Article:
Coronavirus prompts economic crisis talks in Qld

Tuesday, 11 February, 2020

Coronavirus prompts economic crisis talks in Qld

Queensland Premier Annastacia Palaszczuk has condemned the Morrison government’s refusal to assist Queenslanders with disaster relief funding through the Disaster Recovery Fund Arrangements, following a Roundtable Industry Forum to update industry and business leaders on the coronavirus that took place earlier this month.

“The Prime Minister has [...] refused to help Queensland farmers, universities and businesses. We have put in a reasonable request to ask for help in sharing the cost of this disaster, and helping our businesses and communities across the state, and the Morrison government has said ‘no’. The impact of this health crisis will be felt across multiple sectors, from hotel beds and airlines, to agriculture, education, trade and retail,” Palaszczuk said.

The Queensland Government’s Economic Functional Recovery Group (EFRG) will convene to help local government, business and industry implement actions to mitigate the impact of the coronavirus. The scale and scope of the economic impacts of coronavirus will become clearer over time, with further consultation with industry members. Travel restrictions are expected to impact tourism, with tourists unwilling to fly due to the perceived risks.

“Co-funding disaster relief is standard practice. Together, the Queensland and Federal Governments have provided $15.7 billion to Queenslanders since 2011. Why is this disaster any different? We will deal with this crisis in the same resilient way we deal with any natural disaster, be it flooding, cyclones or bushfires,” Palaszczuk said.

International student education services have also been impacted, as students are unable to travel to Australia for the start of the school and university year. Food and agricultural exports are also expected to be affected, with the first meeting of the EFRG convening to discuss impacts on industry and gather intelligence on the effects of the coronavirus.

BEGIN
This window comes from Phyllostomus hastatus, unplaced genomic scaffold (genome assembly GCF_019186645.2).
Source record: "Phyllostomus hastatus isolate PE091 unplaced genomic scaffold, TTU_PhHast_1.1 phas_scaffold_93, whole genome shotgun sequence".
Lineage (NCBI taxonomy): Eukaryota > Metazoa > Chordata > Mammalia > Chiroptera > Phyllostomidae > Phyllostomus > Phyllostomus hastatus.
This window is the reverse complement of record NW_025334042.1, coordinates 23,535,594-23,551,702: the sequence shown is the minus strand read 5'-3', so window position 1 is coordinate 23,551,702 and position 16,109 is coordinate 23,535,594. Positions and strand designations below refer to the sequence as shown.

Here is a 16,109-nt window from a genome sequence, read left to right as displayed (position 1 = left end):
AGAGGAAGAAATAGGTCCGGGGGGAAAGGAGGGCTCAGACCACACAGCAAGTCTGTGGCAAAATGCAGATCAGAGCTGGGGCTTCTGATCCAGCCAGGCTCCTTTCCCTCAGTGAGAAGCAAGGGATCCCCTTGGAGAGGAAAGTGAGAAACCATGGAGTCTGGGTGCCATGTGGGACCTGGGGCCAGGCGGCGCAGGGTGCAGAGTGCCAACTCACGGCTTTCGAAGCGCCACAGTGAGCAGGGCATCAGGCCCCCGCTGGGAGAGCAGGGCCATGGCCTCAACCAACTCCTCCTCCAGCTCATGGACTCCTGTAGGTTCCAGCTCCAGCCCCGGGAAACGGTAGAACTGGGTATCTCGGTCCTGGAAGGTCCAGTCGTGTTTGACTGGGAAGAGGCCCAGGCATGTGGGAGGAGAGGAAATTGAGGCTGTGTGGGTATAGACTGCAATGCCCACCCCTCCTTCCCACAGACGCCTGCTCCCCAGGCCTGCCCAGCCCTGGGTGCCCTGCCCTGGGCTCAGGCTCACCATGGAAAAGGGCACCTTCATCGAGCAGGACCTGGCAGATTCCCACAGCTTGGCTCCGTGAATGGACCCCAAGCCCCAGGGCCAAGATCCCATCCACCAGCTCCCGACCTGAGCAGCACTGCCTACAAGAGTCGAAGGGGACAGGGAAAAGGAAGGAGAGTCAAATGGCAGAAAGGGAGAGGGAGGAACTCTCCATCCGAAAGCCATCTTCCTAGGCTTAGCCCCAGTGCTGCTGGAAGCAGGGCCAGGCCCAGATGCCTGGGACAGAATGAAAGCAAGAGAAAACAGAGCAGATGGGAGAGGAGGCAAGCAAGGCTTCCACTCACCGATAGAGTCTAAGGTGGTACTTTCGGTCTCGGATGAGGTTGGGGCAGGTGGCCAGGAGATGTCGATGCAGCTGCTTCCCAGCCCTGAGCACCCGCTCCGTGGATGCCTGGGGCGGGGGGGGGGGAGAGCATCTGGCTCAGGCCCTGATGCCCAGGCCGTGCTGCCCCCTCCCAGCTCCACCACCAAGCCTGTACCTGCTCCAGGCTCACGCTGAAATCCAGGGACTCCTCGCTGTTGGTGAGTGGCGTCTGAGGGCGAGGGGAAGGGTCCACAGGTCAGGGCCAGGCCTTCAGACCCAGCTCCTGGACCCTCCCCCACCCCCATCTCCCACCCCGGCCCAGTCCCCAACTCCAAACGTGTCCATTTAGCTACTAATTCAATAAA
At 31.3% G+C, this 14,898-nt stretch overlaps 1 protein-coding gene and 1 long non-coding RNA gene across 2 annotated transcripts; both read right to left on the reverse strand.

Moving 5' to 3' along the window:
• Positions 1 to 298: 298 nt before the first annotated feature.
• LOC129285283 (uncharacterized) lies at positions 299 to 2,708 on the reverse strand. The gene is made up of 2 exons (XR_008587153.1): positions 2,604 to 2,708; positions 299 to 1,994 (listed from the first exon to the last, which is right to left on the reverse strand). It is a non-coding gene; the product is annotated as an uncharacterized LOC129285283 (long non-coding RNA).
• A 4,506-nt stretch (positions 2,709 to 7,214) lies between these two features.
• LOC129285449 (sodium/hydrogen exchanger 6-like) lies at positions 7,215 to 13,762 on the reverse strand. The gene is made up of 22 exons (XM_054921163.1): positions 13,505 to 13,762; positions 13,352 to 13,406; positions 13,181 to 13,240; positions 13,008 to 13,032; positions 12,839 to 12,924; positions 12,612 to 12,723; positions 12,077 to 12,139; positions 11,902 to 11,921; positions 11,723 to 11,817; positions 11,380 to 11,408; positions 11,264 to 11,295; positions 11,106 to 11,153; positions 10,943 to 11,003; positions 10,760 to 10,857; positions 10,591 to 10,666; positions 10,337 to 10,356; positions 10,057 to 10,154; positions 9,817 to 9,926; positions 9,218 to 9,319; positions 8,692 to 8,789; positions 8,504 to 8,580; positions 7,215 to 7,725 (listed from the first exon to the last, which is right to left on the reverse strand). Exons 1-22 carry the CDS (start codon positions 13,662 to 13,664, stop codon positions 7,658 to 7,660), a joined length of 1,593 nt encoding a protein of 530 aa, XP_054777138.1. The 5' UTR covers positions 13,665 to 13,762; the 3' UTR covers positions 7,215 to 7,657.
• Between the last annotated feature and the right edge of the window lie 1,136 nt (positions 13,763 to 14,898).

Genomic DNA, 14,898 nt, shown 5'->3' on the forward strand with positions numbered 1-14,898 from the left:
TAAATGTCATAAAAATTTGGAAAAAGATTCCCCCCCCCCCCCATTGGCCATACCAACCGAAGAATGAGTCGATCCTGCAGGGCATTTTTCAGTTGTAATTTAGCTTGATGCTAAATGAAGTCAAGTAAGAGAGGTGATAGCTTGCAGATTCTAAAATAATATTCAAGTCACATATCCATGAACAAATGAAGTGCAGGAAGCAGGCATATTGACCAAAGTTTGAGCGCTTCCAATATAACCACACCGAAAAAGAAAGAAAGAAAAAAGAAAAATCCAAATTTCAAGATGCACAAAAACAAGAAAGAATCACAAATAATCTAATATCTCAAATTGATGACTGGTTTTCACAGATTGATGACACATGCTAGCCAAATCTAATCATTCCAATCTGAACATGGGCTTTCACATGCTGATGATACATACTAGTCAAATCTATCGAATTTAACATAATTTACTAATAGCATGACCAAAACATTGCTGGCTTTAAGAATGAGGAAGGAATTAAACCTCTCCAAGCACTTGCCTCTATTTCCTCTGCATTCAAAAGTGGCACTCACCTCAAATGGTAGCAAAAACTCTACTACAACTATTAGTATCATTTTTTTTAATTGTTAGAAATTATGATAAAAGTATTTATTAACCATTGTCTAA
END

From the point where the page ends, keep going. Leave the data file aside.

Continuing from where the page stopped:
“As the lead agency for economic recovery, my department will play a key role in assisting local government, business and industry with resilience and recovery strategies to deal with the impacts of the coronavirus. Director General Rachel Hunter will chair the group and provide strategic advice to the Queensland Government and stakeholders. The group will coordinate input from relevant departments, local government and industry bodies to develop longer-term recovery plans,” said Cameron Dick, Minister for State Development.

“One in 10 Queenslanders is employed in the tourism industry. Coronavirus poses a huge threat to this sector. That’s why we’re working closely with key industry players to safeguard these jobs. Already we’ve actioned a domestic marketing campaign to give a shot in the arm to local operators. We’re working with the Federal Government on a wider tourism package to support Queensland businesses in the months ahead,” said Kate Jones, Minister for Tourism.

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